I normally post horse stuff on Snoopy's blog, but I haven't figured out quite what to do about that, now that Snoopy is living la vida grande at the retirement home and horse shows involve my new horse, Dhani.
I feel like a traitor.
But this post is about more than just showing my horse. It's about perception and expectation and trying to see one tree when it's the forest that's in view.
I was excited to go to the Sun and Surf Circuit in Del Mar. I love Del Mar. Niki and I usually have a great time, the arenas are nice, and there's a couple of restaurants I enjoy (perhaps a little too much). Got my bags all packed by Tuesday night, loaded up Wednesday and off we went. I was showing on Thursday and Saturday, and Niki was showing on Friday.
On Thursday, Dhani was a little "on the muscle" -- that is, he wanted to GO. There were seven obstacles. Throughout each obstacle, I got him to the correct line, felt confident that we were doing well, then over the last pole, I'd hear "thunk." He hit it with his back foot. Every. Freaking. Obstacle. At the end, we had to walk through a gate, over a pole. He actually stood on the pole with one delicate hoof.
No, this does not count as an "extra." My placing and my scores reflected the go. Not good.
On Saturday, I vowed to do better. It was a horrible warm-up. I felt like my legs weren't pushing into him enough, I couldn't get him to lift his back and legs. He was clunking one pole in everything I tried. I was fighting for everything. I went into the arena on the verge of tears.
The first obstacle was my nemesis from Thursday, the gate with the pole. Dhani crept toward it, bent his body around the gate, picked his feet up oh-so-carefully, and walked on. I was heartened. For, like, 20 seconds. This time, I think he hit poles on four of the seven obstacles. The obstacle I worried about the least ended up looking sloppy because he kept taking a baby stride before going over the pole (also known as "chipping"). The obstacle that I had practiced and practiced, he acted like he'd never done before, so I ended up dragging him around it. By the time we got to the backup, he was sullen and I was teary-eyed again. We at least finished with a lovely walk over the last poles.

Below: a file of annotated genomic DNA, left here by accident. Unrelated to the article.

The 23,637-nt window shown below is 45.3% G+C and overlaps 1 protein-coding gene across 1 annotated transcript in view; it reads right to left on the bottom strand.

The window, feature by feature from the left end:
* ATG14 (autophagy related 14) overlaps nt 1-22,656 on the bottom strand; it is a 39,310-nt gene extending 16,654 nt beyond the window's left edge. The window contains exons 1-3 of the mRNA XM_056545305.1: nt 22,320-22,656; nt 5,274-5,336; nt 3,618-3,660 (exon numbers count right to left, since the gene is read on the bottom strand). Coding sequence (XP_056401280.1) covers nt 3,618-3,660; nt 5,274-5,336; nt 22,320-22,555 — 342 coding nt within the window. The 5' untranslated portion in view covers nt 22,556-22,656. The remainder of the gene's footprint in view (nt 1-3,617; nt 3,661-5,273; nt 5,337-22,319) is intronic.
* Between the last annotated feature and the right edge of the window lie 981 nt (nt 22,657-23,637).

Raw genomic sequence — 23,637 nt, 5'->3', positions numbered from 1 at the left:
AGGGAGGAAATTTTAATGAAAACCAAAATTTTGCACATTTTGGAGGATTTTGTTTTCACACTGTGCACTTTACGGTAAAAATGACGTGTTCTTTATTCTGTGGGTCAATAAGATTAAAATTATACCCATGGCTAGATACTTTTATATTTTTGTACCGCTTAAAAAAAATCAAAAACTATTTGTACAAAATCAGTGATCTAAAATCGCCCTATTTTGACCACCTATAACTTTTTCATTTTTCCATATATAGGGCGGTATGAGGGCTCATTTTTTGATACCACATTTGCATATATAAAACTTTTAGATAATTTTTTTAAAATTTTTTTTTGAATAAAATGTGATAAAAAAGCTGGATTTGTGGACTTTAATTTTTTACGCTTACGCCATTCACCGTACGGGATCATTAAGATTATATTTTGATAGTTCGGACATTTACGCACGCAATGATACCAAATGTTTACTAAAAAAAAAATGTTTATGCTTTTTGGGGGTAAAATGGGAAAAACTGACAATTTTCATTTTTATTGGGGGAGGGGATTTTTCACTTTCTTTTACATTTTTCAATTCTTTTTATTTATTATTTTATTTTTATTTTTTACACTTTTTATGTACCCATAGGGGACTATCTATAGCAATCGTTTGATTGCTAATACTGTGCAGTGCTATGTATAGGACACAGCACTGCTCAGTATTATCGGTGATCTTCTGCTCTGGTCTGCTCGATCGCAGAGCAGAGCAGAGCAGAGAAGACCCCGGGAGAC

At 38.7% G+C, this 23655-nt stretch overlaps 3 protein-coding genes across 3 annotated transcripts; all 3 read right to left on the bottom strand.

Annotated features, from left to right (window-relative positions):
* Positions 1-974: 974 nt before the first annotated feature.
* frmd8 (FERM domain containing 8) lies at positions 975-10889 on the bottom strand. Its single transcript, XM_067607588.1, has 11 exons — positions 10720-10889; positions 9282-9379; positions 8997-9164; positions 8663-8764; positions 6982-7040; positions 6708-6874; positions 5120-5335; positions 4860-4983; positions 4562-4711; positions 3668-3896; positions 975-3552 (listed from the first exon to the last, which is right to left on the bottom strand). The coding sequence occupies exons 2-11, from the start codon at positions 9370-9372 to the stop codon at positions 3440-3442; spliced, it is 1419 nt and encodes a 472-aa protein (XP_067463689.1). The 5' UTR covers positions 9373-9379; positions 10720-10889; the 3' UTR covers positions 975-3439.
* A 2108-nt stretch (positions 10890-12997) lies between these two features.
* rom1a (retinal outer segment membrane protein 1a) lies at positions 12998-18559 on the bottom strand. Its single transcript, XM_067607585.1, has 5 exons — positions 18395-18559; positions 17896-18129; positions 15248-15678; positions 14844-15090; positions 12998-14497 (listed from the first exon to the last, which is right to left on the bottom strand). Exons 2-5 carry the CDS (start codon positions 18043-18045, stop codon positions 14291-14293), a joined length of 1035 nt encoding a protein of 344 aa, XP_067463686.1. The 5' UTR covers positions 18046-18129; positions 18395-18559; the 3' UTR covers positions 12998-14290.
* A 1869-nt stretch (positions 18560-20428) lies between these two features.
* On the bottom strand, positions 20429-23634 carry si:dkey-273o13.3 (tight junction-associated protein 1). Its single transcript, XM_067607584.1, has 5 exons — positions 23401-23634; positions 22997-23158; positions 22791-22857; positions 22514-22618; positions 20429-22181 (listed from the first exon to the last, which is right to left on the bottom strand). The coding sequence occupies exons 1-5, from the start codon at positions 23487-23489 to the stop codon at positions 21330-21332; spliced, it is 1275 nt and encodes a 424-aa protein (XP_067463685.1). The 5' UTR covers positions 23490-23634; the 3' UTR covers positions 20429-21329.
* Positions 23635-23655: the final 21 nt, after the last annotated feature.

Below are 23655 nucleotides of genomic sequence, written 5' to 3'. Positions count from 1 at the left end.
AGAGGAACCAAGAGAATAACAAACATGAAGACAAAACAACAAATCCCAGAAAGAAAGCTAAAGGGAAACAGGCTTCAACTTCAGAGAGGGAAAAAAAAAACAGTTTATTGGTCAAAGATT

Niki tried to tell me that a lot of it was good, but I didn't want to hear it. She reminded me that this was my first show in the upper division, which I knew, but I discounted it. I was upset.
"We aren't getting any better," I told her.
"Yes you are getting better," she said. "The courses are getting harder."
She reminded me of all the mistakes I used to make that I didn't make. I found my lines, I steered my horse, I was able to correct him in the moment. I kept him moving forward. I focused.
I took everything in that she was saying and thought, "Okay. Sure. But I still sucked."
Until I saw my score sheets. Yes, I was penalized for all the poles he hit, but I got a lot of plus points for doing some things well. My scores were high. I even got 3rd place from one judge!
My expectation was that, because I'd been improving at the lower level, I'd continue that trajectory when things got harder. That was incorrect. Harder means you start building again.
My perception was that I had done a horrible job on the course. That was incorrect, at least in the judges' minds. I'm always going to be more critical of my performance than anyone else is.
I was so focused on doing it PERFECTLY that I could not see past my mistakes. That was unfortunate, because I forgot to go out and have fun seeing what Dhani and I could do together.
What did I learn? That expectation is a joy-killer, perception needs time to cook properly, and you should always remind yourself of your intention before you dive into anything.
I feel better now.